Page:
Local congestion occurs when there is more generation, wind or otherwise, than there is available transmission or distribution capacity to move the power to load centres. Nowhere has this been better demonstrated than in West Texas where there are excellent wind resources and limited transmission capacity. In 2009 there were about 8,000 MW of installed capacity but only 4,500 MW of available transmission, according to the same 2010 NREL study. As a result, monthly wind curtailment averaged between 24 to 28 percent in the February to April 2009 timeframe. Due to the shorter development times associated with building wind farms as compared to transmission lines, local congestion can have an ongoing impact on wind projects economics. Although transmission development should eventually catch up with intermittent generation development (wind or other) and relieve the majority of curtailment, system planners typically design transmission upgrades to incorporate an allowable amount of congestion. For example, the Ontario Power Authority used a 5 percent planned congestion level when it assessed transmission expansions in a study it conducted under Ontario’s Feed-in Tariff program.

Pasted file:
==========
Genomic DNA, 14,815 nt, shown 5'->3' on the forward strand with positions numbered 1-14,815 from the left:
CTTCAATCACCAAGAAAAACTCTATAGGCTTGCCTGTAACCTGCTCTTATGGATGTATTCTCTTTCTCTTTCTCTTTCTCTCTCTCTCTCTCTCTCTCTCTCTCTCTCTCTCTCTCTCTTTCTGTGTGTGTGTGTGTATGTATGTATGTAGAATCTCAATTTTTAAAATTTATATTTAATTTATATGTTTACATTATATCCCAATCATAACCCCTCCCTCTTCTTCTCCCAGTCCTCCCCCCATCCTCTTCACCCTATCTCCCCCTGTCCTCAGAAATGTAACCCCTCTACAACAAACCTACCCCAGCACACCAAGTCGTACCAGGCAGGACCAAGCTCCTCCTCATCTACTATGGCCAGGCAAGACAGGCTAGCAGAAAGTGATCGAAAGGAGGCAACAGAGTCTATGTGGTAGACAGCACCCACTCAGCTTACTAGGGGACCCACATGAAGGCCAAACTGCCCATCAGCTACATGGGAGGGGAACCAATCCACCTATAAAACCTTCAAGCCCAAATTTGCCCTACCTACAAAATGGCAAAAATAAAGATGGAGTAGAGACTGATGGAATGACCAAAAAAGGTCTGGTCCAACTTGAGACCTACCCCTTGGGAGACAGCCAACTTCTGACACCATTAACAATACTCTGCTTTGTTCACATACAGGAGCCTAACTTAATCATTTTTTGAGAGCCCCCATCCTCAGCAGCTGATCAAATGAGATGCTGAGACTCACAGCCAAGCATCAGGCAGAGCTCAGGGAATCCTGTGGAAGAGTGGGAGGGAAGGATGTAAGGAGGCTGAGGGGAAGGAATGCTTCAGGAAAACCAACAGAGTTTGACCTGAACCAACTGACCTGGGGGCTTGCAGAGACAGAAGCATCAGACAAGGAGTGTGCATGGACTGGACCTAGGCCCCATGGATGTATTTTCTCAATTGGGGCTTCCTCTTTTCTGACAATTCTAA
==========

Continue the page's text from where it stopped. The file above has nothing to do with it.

Global Oversupply

During the economic downturn of 2008/2009, a number of jurisdictions across North America had more generating capacity than needed. During this time of low energy demand, several jurisdictions experienced periods of global oversupply – when the amount of generation on the system exceeded local demand – which, in some cases, created negative price environments. Concern over negative prices appears to be part of the reason Bonneville Power Administration (BPA) curtailed wind generators during periods of high hydro generation and low energy demand in 2011. Jurisdictions with an inflexible baseload resource (such as nuclear and large hydro in Ontario, or large hydro in BPA) are inherently more susceptible to periods of global oversupply. The incremental impacts of intermittent generation on systems with these characteristics can cause undesirable outcomes such as curtailment, negative price environments or temporary shutdown and restart of nuclear units.

While global oversupply conditions are anticipated to subside as energy demand recovers in the coming years, these conditions can have a significant impact on new and existing generators if they are not contractually protected against this type of curtailment.